Back in the administration of W., we looked for the weapons of mass destruction in Iraq. That was the wrong place; they’re here at home. Normally the WMD I write about is the Standard American Diet (yes: SAD); occasionally I talk about food safety, or climate change, or related topics. But no matter what you look at, the basic problem remains so-called leadership that cannot stand up to big ag, big food, big energy, Wall Street … or the NRA.
Since 9/11, 33 Americans have been killed by “terrorists”; roughly 150,000 Americans have been killed by non-terrorists: that is, your run-of-the-mill murderers. Murder, like the leading cause of death – heart disease – is often preventable, through regulations, education and medical intervention.
We don’t know why Jared Loughner – had you, too, forgotten his name before he reappeared in the news on Tuesday? – shot Gabby Giffords, but we do know that he told his shrink that he wished he’d taken the antidepressants he’d been prescribed before the shooting. We don’t know why James Holmes allegedly shot up the Batman crowd, but we do know he was acting in a weird manner, and though his analyst told the police he was troubled, there was no one to help him. We gather that the suicidal Wade M. Page was a racist so ignorant he didn’t know a Sikh from a Muslim.
In any event, none of them seem to have been capable of distinguishing right from wrong. The easy solution to that is to make gun purchases more difficult, especially for disturbed people who appear to think they’re part of some “solution” to a series of “problems” identified by hatemongers. (Remember Bill O’Reilly all but calling for the death of the “baby killer,” the obstetrician George Tiller?)
We already have laws and regulations to protect us from murderers, at least when we call them terrorists. We have our mouthwash and water confiscated, we take our shoes off, we’re bombarded by X-rays, and herded like cattle. If a Muslim had flown a small plane into a movie theater, do you doubt that stricter laws governing the use of private planes would have followed? Yet you can buy a semiautomatic weapon online almost as easily as you can a book.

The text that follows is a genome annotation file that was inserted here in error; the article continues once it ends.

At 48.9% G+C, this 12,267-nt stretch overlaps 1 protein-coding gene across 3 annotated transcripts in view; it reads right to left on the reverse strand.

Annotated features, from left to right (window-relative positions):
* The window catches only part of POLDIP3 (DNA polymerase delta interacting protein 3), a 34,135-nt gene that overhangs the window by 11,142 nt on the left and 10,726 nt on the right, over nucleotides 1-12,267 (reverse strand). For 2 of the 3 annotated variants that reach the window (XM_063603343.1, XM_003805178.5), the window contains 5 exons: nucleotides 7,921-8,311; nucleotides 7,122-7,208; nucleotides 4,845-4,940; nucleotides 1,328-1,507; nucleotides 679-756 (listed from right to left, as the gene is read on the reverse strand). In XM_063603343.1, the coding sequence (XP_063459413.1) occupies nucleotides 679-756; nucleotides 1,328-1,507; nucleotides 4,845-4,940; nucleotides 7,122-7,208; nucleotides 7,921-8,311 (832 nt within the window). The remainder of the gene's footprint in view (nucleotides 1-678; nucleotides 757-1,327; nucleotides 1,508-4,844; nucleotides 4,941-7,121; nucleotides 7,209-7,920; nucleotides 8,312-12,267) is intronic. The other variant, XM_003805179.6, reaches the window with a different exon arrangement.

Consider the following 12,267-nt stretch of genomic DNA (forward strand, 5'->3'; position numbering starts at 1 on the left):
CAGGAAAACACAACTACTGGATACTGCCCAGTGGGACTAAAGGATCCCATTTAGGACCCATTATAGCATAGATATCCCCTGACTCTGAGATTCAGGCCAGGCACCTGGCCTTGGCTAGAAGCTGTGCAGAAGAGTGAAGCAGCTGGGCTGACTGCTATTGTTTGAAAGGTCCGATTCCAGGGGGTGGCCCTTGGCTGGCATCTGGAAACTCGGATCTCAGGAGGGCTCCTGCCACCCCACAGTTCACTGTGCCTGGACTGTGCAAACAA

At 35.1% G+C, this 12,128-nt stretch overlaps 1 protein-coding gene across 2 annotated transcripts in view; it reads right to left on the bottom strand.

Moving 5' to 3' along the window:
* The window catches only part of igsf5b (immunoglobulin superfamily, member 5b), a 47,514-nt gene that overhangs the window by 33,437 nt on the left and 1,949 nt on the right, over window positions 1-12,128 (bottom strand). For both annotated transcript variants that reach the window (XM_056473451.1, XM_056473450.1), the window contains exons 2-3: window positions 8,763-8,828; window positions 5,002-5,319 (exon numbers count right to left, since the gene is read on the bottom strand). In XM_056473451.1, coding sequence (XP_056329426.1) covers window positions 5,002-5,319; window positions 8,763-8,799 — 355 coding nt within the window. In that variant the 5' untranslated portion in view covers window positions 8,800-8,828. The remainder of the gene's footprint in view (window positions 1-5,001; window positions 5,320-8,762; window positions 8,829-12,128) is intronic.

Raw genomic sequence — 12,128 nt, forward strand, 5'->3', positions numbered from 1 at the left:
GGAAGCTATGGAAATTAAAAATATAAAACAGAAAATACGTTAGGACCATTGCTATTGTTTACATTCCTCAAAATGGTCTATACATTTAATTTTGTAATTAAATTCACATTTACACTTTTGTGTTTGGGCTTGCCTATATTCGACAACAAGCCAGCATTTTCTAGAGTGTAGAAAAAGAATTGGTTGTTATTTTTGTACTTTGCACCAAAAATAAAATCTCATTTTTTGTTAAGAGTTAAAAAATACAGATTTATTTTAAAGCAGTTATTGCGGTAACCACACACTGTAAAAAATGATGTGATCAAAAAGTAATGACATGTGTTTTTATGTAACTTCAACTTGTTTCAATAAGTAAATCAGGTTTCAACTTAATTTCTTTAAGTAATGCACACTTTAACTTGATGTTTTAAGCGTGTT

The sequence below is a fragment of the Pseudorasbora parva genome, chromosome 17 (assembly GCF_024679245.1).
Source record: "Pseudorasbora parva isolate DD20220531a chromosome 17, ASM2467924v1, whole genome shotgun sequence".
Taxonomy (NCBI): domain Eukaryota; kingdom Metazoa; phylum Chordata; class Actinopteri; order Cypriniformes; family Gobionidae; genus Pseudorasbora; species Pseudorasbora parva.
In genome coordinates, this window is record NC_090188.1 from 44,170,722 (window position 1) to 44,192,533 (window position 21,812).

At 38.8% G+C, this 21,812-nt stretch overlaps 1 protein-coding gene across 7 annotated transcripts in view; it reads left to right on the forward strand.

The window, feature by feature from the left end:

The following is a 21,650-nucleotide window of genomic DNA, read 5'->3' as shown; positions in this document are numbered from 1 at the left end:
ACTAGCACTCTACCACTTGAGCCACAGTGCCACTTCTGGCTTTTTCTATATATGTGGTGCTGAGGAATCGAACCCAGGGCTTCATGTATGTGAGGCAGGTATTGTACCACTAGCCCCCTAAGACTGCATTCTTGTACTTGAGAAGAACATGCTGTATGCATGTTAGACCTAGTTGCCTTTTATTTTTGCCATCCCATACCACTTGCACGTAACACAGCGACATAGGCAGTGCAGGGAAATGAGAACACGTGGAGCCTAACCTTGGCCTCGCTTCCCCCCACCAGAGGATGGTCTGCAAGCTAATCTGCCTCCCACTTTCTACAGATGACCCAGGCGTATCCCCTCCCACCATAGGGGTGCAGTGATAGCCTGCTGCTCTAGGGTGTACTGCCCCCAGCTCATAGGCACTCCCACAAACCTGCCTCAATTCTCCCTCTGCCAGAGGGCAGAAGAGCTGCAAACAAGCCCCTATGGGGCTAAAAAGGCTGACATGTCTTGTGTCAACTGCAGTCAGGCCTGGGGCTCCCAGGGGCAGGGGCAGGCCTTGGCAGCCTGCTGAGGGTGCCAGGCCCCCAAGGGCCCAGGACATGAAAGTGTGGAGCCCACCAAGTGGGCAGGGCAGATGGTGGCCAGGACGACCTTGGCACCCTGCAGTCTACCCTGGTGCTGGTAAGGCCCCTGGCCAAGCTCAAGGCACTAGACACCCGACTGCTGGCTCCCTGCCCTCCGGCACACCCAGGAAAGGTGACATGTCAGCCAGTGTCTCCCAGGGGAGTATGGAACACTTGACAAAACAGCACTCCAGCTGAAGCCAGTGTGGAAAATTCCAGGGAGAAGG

Yes, no law is going to stop a crime of passion, but crimes of passion don’t kill people by the dozens; neither do knives or rifles. The opponents of gun control, like those of many progressive measures, spread doubt: “Gun control might not have prevented Aurora,” they say, or, nuttily, “If someone in that theater had been packing, they could’ve taken Holmes out.”
Similar statements that stall forward movement: “How do you know climate change is responsible for this drought?” “Processed food didn’t create the obesity epidemic; overeating and lack of exercise did.” “Financial regulation may slow the economy.”
It’s easy to say that without proof of direct causation you can’t justify regulation, but how many people died while the tobacco companies lied? Of course cause and effect is complex, but that’s no reason to ignore the smokiest guns.
This is where leadership comes in; you read President Barack Obama’s statements after Aurora and Oak Creek, and each is nearly identical to the other, and for that matter to Mitt Romney’s.
Yes, we’re all sad; but real leaders lead. Though gun control is said to be too risky an issue for most politicians, didn’t we elect them for their judgment and will? Otherwise, why not govern by polls and Twitter?
I suppose it goes without saying, but U.S. gun regulation is lax. And despite Mitt Romney’s misstatements, most weapons used in murders, even semiautomatics, are bought legally – including the weapons of Loughner, Holmes and Page.
In the U.S., there are nearly three (2.98) gun murders per 100,000 people. In Britain, by contrast, where there were 18 gun homicides in 2009 (a rate of nearly zero – actually 0.03 – per 100,000 people), civilians can’t even possess pistols or revolvers. And there are records of gun acquisitions, sales and transfers.
We’ve experimented with little or no gun control. It doesn’t work. Let’s try something else: real gun control. That will work; after all, it was law enforcement officials and unarmed citizens – not vigilantes – who apprehended Loughner, Holmes and Page.
Then perhaps we’ll be encouraged to move in better directions on other issues we need to tackle: Health care. Diet. Climate change. Our lives ride on all of these.